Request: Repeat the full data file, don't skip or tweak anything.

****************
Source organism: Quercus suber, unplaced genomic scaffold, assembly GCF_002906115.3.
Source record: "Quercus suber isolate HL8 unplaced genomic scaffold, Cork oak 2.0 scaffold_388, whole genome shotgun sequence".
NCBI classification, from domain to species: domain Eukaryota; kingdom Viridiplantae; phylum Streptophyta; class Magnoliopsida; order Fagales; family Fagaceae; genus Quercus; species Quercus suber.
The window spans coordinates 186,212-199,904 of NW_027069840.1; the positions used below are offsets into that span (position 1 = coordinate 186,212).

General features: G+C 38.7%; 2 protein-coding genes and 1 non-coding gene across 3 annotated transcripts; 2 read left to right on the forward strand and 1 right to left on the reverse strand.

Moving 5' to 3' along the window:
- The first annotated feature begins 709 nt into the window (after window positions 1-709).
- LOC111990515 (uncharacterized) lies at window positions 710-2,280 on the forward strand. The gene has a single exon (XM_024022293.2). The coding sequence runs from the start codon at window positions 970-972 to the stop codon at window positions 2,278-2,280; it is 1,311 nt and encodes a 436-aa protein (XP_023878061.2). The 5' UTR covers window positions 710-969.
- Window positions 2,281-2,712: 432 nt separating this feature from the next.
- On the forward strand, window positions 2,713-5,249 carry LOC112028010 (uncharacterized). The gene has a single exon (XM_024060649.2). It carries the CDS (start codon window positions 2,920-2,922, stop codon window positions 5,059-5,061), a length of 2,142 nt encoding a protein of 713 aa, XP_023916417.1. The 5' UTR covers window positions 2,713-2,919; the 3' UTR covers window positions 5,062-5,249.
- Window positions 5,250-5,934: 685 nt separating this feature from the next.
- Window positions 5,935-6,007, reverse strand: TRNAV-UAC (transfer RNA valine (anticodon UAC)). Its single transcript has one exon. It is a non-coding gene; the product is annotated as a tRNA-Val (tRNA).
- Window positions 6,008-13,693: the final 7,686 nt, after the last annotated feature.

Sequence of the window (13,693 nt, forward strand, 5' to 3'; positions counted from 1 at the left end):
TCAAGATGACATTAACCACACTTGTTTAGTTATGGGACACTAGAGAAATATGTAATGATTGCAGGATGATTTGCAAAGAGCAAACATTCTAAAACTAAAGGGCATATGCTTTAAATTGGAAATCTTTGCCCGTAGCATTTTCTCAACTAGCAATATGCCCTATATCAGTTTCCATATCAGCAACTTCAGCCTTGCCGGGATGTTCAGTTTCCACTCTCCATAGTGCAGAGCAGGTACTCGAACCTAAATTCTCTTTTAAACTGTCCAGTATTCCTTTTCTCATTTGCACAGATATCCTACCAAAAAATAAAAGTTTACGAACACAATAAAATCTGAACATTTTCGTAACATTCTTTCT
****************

Source organism: Quercus suber, unplaced genomic scaffold, assembly GCF_002906115.3.
Source record: "Quercus suber isolate HL8 unplaced genomic scaffold, Cork oak 2.0 scaffold_388, whole genome shotgun sequence".
NCBI classification, from domain to species: domain Eukaryota; kingdom Viridiplantae; phylum Streptophyta; class Magnoliopsida; order Fagales; family Fagaceae; genus Quercus; species Quercus suber.
The window spans coordinates 186,212-199,904 of NW_027069840.1; the positions used below are offsets into that span (position 1 = coordinate 186,212).

General features: G+C 38.7%; 2 protein-coding genes and 1 non-coding gene across 3 annotated transcripts; 2 read left to right on the forward strand and 1 right to left on the reverse strand.

Moving 5' to 3' along the window:
- The first annotated feature begins 709 nt into the window (after window positions 1-709).
- LOC111990515 (uncharacterized) lies at window positions 710-2,280 on the forward strand. The gene has a single exon (XM_024022293.2). The coding sequence runs from the start codon at window positions 970-972 to the stop codon at window positions 2,278-2,280; it is 1,311 nt and encodes a 436-aa protein (XP_023878061.2). The 5' UTR covers window positions 710-969.
- Window positions 2,281-2,712: 432 nt separating this feature from the next.
- On the forward strand, window positions 2,713-5,249 carry LOC112028010 (uncharacterized). The gene has a single exon (XM_024060649.2). It carries the CDS (start codon window positions 2,920-2,922, stop codon window positions 5,059-5,061), a length of 2,142 nt encoding a protein of 713 aa, XP_023916417.1. The 5' UTR covers window positions 2,713-2,919; the 3' UTR covers window positions 5,062-5,249.
- Window positions 5,250-5,934: 685 nt separating this feature from the next.
- Window positions 5,935-6,007, reverse strand: TRNAV-UAC (transfer RNA valine (anticodon UAC)). Its single transcript has one exon. It is a non-coding gene; the product is annotated as a tRNA-Val (tRNA).
- Window positions 6,008-13,693: the final 7,686 nt, after the last annotated feature.

Sequence of the window (13,693 nt, forward strand, 5' to 3'; positions counted from 1 at the left end):
TCAAGATGACATTAACCACACTTGTTTAGTTATGGGACACTAGAGAAATATGTAATGATTGCAGGATGATTTGCAAAGAGCAAACATTCTAAAACTAAAGGGCATATGCTTTAAATTGGAAATCTTTGCCCGTAGCATTTTCTCAACTAGCAATATGCCCTATATCAGTTTCCATATCAGCAACTTCAGCCTTGCCGGGATGTTCAGTTTCCACTCTCCATAGTGCAGAGCAGGTACTCGAACCTAAATTCTCTTTTAAACTGTCCAGTATTCCTTTTCTCATTTGCACAGATATCCTACCAAAAAATAAAAGTTTACGAACACAATAAAATCTGAACATTTTCGTAACATTCTTTCT